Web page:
When you press your cup against your freezer’s ice maker dispenser, you expect ice cubes to fall out on cue. But what if your ice maker isn’t making enough ice to keep up demand? There are a few common culprits that might be to blame for this problem. Work through each one until you find the solution.
How an Ice Makers Work
- A switch inside the ice maker triggers water to flow in from the line attached to the back of the refrigerator.
- The water flows in through a tube at the back of the freezer and fills the ice cube tray.
- The cold environment in the freezer makes the water freeze into ice.
- A thermostat attached to the tray senses the temperature of the ice. When it reaches a low, preset temperature, an electric heater on the bottom of the tray warms the ice slightly so the cubes release.
- A motor rotates a sweep arm, which pushes the cubes up and out of the tray.
- The cycle repeats until the ice bin is full. As you dispense ice and the bin empties, the ice maker turns on automatically to top it off.
How to Troubleshoot a Slow Ice Maker
If you need ice more quickly, try these tips:
- Turn down the freezer temperature: Ideally, your freezer should be set to between 0 and 5 degrees F to keep food at a deep freeze. Check the settings on your appliance to see if the temperature is set higher than this. If it is, adjusting the thermostat should help the incoming water freeze quicker so your ice maker works faster.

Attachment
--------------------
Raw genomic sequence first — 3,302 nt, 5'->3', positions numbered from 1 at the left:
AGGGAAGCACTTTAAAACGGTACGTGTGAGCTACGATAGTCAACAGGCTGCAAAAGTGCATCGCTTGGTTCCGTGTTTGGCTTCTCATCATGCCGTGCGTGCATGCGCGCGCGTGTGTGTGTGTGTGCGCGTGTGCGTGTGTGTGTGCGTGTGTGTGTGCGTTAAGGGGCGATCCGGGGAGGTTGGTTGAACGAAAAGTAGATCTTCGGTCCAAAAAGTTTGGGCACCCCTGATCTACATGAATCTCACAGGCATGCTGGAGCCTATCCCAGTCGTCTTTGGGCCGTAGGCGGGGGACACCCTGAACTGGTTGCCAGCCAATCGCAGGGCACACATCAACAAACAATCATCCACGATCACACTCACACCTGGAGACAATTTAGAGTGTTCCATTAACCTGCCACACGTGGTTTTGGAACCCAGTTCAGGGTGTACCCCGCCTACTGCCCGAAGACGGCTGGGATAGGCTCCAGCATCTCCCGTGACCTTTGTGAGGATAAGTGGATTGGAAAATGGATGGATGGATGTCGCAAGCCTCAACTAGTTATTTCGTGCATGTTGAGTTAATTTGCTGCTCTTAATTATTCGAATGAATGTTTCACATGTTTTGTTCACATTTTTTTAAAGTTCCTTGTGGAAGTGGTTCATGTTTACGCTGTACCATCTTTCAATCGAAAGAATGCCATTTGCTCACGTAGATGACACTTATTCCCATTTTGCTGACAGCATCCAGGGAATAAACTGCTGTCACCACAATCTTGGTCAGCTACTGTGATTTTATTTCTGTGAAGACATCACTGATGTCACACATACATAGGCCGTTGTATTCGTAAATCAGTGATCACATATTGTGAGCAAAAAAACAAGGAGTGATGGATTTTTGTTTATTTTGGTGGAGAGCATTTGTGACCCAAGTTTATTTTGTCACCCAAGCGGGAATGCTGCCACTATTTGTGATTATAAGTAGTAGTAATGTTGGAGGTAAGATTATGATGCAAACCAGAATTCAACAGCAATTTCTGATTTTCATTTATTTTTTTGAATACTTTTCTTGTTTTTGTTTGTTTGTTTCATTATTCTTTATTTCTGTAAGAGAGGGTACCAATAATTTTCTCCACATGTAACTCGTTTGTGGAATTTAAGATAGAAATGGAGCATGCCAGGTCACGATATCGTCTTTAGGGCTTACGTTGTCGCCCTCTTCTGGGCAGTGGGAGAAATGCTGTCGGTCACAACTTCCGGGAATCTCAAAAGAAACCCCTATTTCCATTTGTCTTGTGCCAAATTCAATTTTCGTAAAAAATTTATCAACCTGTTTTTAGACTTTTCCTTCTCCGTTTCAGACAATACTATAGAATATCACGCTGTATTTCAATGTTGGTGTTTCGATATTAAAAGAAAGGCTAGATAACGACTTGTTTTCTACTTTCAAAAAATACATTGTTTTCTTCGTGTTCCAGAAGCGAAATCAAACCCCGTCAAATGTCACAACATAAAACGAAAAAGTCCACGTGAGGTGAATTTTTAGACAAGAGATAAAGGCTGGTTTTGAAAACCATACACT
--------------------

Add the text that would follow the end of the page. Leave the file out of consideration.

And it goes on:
- Stop opening the freezer door to check for ice: This dramatically slows ice production because it increases the temperature inside.
- Keep the freezer well-stocked: Having little or no food in the freezer makes it hard for the unit to maintain the consistently low temperature needed to create ice. Strive to keep the freezer at least half-filled at all times, stocking it with water bottles as necessary to add more bulk. Of course, you don’t want to overfill the appliance either, as this could restrict airflow and lead to warm and cool pockets inside the freezer.
- Ensure nothing is too close to the ice maker: This could block the sweep arm and cause the ice maker to stop working. Leave the sweep arm and ice bin free and clear of any food or other frozen items.
- Make sure the water line isn’t restricted and has enough pressure: A problem with the water line can result in small ice cubes. Pull the freezer away from the wall to check the water line leading to it from the wall. Make sure it’s not kinked or blocked in any way. Also, turn the valve on the water supply line to the fully open position to ensure full pressure.
- Replace the water filter: If your fridge has one, and it hasn’t been replaced lately, complete this task now. A clogged water filter could be blocking water flow to the ice maker, causing it to run slowly. Once a new filter is installed, allow it to go through several cycles before using the ice your freezer makes.
Schedule Ice Maker Repair
If your ice maker still isn`t making enough ice, contact Hill Country Repairs and schedule ice maker repair today.